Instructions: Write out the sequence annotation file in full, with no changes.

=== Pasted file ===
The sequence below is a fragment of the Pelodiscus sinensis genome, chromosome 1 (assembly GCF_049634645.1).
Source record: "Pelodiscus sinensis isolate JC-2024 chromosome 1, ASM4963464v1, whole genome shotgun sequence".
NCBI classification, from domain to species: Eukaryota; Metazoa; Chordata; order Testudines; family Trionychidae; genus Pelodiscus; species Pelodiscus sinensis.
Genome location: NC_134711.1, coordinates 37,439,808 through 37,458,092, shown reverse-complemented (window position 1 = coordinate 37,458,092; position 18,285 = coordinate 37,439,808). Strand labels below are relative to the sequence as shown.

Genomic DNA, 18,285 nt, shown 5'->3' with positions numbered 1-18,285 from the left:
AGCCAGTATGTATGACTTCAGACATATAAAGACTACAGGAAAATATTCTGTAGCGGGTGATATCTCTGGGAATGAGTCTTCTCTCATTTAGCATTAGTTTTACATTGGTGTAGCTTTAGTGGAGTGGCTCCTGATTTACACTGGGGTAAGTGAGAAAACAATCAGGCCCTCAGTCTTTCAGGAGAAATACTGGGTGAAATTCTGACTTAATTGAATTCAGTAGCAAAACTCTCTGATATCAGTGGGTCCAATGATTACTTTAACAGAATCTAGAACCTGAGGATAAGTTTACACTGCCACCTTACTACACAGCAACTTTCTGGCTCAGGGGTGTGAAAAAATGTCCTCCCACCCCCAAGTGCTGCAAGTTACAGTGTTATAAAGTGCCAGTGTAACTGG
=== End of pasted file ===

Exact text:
The sequence below is a fragment of the Pelodiscus sinensis genome, chromosome 1 (assembly GCF_049634645.1).
Source record: "Pelodiscus sinensis isolate JC-2024 chromosome 1, ASM4963464v1, whole genome shotgun sequence".
NCBI classification, from domain to species: Eukaryota; Metazoa; Chordata; order Testudines; family Trionychidae; genus Pelodiscus; species Pelodiscus sinensis.
Genome location: NC_134711.1, coordinates 37,439,808 through 37,458,092, shown reverse-complemented (window position 1 = coordinate 37,458,092; position 18,285 = coordinate 37,439,808). Strand labels below are relative to the sequence as shown.

Genomic DNA, 18,285 nt, shown 5'->3' with positions numbered 1-18,285 from the left:
AGCCAGTATGTATGACTTCAGACATATAAAGACTACAGGAAAATATTCTGTAGCGGGTGATATCTCTGGGAATGAGTCTTCTCTCATTTAGCATTAGTTTTACATTGGTGTAGCTTTAGTGGAGTGGCTCCTGATTTACACTGGGGTAAGTGAGAAAACAATCAGGCCCTCAGTCTTTCAGGAGAAATACTGGGTGAAATTCTGACTTAATTGAATTCAGTAGCAAAACTCTCTGATATCAGTGGGTCCAATGATTACTTTAACAGAATCTAGAACCTGAGGATAAGTTTACACTGCCACCTTACTACACAGCAACTTTCTGGCTCAGGGGTGTGAAAAAATGTCCTCCCACCCCCAAGTGCTGCAAGTTACAGTGTTATAAAGTGCCAGTGTAACTGG